A quarter century of change in the fish communities of three small streams modified by anthropogenic activities

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Abstract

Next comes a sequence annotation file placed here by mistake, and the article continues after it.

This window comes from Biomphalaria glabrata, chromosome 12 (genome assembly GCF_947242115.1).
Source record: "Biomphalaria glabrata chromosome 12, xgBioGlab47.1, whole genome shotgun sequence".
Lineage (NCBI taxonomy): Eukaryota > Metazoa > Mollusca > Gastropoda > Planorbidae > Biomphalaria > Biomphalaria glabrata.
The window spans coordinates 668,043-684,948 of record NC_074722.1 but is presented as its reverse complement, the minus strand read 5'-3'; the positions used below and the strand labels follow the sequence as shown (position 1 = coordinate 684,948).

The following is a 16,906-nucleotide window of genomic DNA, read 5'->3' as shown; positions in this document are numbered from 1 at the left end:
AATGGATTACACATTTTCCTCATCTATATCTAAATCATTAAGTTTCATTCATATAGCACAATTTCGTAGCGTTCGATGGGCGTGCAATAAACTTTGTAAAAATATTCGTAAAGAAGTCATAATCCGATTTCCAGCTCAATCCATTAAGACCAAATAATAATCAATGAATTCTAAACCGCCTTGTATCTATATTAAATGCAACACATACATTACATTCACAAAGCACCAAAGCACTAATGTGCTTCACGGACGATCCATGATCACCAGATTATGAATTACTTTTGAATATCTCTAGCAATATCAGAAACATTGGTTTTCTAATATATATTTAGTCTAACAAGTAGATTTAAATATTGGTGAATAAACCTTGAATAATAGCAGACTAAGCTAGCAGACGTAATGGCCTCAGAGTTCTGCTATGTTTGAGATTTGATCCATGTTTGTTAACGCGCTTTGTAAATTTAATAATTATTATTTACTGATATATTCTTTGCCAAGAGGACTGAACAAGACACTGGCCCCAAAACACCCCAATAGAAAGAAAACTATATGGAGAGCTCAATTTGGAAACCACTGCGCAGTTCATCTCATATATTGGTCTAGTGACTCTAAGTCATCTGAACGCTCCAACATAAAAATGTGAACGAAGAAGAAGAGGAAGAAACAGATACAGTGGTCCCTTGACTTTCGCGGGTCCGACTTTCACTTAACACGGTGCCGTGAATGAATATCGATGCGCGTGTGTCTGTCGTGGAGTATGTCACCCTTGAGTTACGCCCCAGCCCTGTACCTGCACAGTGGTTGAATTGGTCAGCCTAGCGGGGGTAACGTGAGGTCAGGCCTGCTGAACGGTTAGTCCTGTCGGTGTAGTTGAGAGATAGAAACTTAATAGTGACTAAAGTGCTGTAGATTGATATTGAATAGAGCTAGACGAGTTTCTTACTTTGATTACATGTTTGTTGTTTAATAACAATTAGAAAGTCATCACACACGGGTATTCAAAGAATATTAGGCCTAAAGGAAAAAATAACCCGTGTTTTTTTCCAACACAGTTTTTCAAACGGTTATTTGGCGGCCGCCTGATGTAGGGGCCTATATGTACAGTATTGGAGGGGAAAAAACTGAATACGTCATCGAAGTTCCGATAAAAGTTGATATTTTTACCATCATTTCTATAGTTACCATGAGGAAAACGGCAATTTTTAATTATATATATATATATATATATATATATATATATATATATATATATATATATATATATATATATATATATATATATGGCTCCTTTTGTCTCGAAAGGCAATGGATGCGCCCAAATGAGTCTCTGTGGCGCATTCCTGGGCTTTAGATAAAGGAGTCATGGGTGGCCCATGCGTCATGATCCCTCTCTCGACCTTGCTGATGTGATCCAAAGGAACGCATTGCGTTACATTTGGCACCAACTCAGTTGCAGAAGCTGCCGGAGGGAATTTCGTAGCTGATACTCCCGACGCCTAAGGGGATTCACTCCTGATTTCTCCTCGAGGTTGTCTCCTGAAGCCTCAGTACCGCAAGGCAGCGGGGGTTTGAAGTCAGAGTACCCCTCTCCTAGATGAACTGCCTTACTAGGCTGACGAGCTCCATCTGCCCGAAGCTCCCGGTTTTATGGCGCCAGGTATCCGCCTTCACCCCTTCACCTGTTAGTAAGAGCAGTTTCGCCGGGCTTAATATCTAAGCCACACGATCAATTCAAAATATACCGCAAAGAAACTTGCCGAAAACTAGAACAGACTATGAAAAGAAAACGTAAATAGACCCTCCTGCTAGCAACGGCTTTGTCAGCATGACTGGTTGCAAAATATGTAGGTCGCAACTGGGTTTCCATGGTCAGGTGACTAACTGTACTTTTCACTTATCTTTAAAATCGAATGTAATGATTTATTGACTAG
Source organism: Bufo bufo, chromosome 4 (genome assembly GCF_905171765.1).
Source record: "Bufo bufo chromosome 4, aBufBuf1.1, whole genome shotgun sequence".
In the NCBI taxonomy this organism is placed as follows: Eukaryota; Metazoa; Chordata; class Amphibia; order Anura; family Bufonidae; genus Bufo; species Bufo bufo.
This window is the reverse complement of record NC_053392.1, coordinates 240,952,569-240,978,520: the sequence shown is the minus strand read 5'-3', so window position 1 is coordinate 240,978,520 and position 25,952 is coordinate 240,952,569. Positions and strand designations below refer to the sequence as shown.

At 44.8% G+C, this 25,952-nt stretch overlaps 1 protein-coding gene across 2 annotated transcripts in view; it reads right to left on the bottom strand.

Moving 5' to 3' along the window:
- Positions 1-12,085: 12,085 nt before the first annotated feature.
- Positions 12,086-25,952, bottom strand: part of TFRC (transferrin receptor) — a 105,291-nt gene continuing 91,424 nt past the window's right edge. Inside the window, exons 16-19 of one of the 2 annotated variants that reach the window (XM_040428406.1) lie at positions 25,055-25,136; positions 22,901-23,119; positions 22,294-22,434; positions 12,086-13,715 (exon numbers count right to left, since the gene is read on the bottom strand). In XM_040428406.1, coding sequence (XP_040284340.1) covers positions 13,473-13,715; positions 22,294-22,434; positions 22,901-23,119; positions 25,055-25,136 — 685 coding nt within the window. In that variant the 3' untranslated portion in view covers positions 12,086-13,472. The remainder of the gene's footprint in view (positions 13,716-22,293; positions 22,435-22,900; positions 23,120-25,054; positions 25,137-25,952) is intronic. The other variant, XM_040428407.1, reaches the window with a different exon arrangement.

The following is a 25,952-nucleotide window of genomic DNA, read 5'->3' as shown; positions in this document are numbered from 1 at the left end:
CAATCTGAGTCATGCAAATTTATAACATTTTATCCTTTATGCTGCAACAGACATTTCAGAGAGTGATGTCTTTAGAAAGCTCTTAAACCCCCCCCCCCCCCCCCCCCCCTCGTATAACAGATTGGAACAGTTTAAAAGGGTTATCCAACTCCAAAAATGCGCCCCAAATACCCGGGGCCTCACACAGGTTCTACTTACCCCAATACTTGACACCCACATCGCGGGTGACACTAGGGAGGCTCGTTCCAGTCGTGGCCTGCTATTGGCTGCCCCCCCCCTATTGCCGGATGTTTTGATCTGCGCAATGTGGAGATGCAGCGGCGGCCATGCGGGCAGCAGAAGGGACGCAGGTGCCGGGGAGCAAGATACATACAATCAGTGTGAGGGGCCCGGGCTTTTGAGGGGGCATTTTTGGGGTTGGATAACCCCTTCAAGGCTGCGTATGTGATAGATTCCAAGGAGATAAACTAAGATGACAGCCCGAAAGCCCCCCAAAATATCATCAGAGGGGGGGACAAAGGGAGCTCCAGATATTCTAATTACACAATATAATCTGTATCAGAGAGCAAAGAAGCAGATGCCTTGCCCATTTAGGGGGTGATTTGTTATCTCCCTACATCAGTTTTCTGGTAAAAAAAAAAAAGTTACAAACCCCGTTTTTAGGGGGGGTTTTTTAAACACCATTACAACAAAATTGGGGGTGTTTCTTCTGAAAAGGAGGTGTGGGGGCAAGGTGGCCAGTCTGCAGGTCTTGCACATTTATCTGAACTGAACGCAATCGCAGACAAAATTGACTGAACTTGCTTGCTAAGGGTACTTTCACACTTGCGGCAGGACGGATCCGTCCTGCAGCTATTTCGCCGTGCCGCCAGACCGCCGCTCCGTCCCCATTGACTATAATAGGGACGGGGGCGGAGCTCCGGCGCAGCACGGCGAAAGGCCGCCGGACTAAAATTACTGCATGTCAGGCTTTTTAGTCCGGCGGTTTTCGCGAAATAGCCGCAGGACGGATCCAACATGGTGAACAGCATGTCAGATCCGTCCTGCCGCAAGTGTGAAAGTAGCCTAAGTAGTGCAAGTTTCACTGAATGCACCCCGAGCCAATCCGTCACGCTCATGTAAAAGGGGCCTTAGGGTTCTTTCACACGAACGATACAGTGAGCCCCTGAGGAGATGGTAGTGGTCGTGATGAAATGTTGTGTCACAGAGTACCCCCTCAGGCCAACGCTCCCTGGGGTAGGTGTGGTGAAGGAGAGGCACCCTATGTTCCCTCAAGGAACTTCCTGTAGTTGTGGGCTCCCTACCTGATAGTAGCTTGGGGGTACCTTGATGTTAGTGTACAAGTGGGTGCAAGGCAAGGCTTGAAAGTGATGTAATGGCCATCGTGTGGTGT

Anthropogenic modification of small stream habitats insouthern Ontario has occurred with little concern forindigenous, non-game fish communities. The combinedeffects of urbanization, impoundment, and agricultureon the fish communities of three small streams, fromheadwaters to near-confluence locations, wereevaluated by comparing current fish communitystructure to historical records (species lists)collected over the last quarter century. Comparisonsusing cluster analysis showed that spatial andtemporal shifts in fish community composition did notoccur immediately after stream modifications but tookup to 10 years. Replacement of common species byformerly rare or absent species was evident in twostreams subjected to urbanization and impoundment;stream sections subjected to primarily agriculture land usedemonstrated minimal change during this study period. Urban zones and sections downstream of impoundmentswere dominated by species tolerant of controlledflows, siltation, channelization, homogenous spawningsubstrates, and elevated temperatures. Barrier-freeheadwater and agriculture zones with abundant riparianvegetation supported communities that were intolerantof controlled flows, dependent on lower summer watertemperatures, and require high dissolved oxygenlevels. Greater understanding of the causative forcesshaping fish communities can be used to facilitateintegration of greater biological realism into anyfuture conservation or restoration programs inanthropogenically-modified streams.